There was no up and adam at first light from any tents this morning.

It was more a stumble out of sleeping bags because one was busting for a pee.  Eventually, bodies appeared and like us, although rested, there were hobbles in the steps.

A fleck of rain during the night had water globules on the external fly.  Thank goodness the duck-tape held on the internal seam.  We need a plan b for the tent.  Sleeping under only a tarp with monsters about after the hours of darkness isn’t an option because neither of us is prepared to stand guard to protect.

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Slowly, camp was de-bunked.  Once the boots were on, feet moulded into the inner soles and gave some comfort to popped skin folds.  John had already made tracks; Lasse was going to be another twenty minutes and so, with Ashley and Meg, we wandered back onto 90 Miles Beach for another day of living the life on the TA.

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Ashley’s face was a circle of red.  Sun burn too had fun yesterday.  What wasn’t covered was now reddened.  For Claire, behind the ears.  For me, backs of my legs.  Sun screen was our ally today.

The general consensus that to walk another 30 kilometres to the next camp was a stupid idea.  Experience always wins out over some qualification hanging from the wall!  As a collective, we decided to trek 20 kilometres and freedom camp in the forest.  Bugger the rules of engagement.  Health and safety applies.

The first 3 kms were easy.  That’s because there was a lot of chit chat about histories of each other.  Talking seems to make the distance shorter for some reason, if you could get a word or three in.  The next three and a half kms seemed to take a little longer.  The bodies quivered quickly to the aches and pain conditions from yesterday.  John was a silhouette in the distance up front getting fuzzier; Lasses was a silhouette in the distance behind us and catching up.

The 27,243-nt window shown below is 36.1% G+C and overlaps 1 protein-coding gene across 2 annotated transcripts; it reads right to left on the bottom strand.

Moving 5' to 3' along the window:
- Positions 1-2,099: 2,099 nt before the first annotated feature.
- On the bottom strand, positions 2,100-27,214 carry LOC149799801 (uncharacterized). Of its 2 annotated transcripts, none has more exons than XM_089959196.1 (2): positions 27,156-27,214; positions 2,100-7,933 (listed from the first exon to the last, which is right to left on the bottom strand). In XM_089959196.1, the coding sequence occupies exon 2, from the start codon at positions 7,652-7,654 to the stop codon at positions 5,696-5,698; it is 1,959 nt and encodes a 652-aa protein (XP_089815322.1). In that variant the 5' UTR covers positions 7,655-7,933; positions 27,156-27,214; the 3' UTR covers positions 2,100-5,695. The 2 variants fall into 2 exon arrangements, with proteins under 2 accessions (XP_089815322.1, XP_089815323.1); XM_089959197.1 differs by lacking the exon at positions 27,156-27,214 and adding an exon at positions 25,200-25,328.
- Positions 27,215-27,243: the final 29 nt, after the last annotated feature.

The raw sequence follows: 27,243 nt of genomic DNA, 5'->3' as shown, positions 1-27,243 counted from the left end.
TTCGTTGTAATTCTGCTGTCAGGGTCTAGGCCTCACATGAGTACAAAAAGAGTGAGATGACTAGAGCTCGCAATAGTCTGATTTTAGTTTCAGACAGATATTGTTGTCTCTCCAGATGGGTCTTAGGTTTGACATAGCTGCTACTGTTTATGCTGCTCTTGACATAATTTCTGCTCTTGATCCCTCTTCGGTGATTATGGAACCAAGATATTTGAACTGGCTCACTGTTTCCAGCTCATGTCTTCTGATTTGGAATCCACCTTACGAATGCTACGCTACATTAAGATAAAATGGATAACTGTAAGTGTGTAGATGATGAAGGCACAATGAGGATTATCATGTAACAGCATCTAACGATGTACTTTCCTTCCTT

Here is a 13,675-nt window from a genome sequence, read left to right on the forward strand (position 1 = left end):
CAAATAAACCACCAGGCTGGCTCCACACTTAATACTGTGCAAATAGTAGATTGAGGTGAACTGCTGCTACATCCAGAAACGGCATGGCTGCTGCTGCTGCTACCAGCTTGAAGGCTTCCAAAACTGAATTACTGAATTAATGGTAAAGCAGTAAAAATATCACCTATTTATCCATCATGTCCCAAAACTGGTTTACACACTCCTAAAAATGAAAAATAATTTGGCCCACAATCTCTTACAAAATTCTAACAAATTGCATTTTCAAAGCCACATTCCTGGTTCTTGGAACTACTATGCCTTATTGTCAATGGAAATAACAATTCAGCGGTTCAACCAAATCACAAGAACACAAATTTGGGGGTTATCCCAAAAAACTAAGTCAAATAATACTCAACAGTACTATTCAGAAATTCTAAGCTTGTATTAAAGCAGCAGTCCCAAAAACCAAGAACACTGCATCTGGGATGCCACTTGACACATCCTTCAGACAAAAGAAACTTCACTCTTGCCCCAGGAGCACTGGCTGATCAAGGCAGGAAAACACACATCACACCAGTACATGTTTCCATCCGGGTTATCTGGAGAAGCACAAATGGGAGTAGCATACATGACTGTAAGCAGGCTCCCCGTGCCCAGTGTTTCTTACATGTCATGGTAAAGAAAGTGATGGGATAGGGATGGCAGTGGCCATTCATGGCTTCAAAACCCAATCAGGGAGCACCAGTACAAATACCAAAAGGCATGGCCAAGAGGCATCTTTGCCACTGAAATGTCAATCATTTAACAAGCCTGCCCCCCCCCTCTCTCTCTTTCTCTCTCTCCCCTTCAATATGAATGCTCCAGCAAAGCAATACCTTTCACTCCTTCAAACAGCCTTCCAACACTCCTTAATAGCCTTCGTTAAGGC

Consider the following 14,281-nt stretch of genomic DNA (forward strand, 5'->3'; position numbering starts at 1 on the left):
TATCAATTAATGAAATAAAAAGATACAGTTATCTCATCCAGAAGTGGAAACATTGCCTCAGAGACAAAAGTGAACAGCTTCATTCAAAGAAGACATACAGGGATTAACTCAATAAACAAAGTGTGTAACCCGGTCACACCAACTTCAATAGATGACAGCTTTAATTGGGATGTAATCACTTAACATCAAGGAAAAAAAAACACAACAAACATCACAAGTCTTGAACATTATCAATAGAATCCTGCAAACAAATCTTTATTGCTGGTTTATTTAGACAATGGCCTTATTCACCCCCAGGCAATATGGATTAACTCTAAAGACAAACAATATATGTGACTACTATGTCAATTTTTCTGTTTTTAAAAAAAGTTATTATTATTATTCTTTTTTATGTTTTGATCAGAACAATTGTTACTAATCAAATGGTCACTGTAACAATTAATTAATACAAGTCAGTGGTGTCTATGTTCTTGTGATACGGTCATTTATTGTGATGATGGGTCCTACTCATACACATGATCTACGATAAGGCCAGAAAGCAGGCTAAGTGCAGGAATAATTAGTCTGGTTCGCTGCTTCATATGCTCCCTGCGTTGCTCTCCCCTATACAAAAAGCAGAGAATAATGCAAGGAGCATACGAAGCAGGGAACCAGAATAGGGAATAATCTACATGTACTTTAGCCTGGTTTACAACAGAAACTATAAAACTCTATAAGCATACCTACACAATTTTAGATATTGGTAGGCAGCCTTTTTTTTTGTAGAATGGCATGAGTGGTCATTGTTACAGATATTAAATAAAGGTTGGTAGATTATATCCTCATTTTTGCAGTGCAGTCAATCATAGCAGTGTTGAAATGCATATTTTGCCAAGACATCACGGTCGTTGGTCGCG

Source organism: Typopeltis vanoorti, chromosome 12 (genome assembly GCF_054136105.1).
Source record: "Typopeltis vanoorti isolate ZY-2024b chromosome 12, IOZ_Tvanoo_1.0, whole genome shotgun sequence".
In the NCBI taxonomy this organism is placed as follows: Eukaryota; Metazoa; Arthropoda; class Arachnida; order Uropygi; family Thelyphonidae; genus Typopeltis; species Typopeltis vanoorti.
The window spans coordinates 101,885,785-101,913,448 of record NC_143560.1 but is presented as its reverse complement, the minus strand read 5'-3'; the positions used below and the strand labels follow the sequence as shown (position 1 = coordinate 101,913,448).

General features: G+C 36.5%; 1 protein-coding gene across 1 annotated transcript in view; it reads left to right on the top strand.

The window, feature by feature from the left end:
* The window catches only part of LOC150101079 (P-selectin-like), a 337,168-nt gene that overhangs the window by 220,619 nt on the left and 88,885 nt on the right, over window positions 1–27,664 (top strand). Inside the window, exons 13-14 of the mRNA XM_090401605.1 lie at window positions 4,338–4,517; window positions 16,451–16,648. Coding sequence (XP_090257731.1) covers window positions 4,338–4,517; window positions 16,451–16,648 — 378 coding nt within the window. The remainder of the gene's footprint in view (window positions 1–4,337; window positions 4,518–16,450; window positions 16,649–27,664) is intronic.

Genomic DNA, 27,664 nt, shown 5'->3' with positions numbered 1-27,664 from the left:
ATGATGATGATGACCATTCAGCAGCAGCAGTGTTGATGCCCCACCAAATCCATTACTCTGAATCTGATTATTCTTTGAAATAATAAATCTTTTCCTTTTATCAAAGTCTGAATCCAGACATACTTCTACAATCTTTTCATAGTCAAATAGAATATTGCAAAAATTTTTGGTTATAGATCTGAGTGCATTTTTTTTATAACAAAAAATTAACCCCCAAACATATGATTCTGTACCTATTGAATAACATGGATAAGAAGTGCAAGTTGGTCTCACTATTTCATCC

Buses and vehicles sped past us in both directions making good of the low tide.  We were able to cut a straight line from point A to a point B versus follow the true line of jutting out sand dunes and inlets.  It didn’t take long for grins to become grimaces and if anyone has ever done the beach of 90 Miles, it was again tough physically and so early in the walking.

There had been banter about hitching a ride up the beach.  Debate for and against had pro’s and con’s.  A large four-wheel drive suddenly came toward us going in our direction.  I don’t know what prompted me to stand up without consulting the others to step forward with thumb out to catch the eye of the driver.  She slowed, turned around and pulled up where the others still sat.

“Are we able to get a lift to the next camp?”

By now, Lasse had caught up so there were five of us.  But Lasse declined the ride and to leave him behind was hard.  And easy in the same breath.  It is one thing to push the body to its extreme limits; it is another to know when to pull back the body from extreme physical abuse.

As I sat in the front with the three girls in the back, Elly the driver said that she does this all the time due to the challenges inflected on trekkers bodies from walking on the beach sand.

As we approached John, we slowed to ask if he too wanted a lift.  Four became five TA walkers now speeding along 90 Mile Beach in a vehicle.  It was ironic that those who were against now too sat with the for’s.  Only they were now debating with themselves as to whether what they did was a pro or a con.

Arriving at Waipapakauri Beach Camp ground, checking into a shared cabin and conversations with other fellow trekkers, there was a sigh of relief that everyone was now on the same page regarding limiting the steps trodden today to look after the body frames.

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Boots left outside due to stench and unpacked stuff strewn about the room, the place looked like a bomb had gone off.  It didn’t matter, we were all in a happy place resting and recovering.  Aloe Vera plants applied to sunburn as a moisture coached by Ashley was a newby for us.  There was hope that the soft texture moistness would smooth out wrinkles too.  Nope!

As the ball in the sky slipped down toward the sea horizon, thoughts of Lasse being out on the 90 Mile somewhere on his own were shared.   A natural sadness that he wasn’t with us.  Even worse for me.  I still had my lighter that he borrowed to ignite his cooking stove.

F@#k!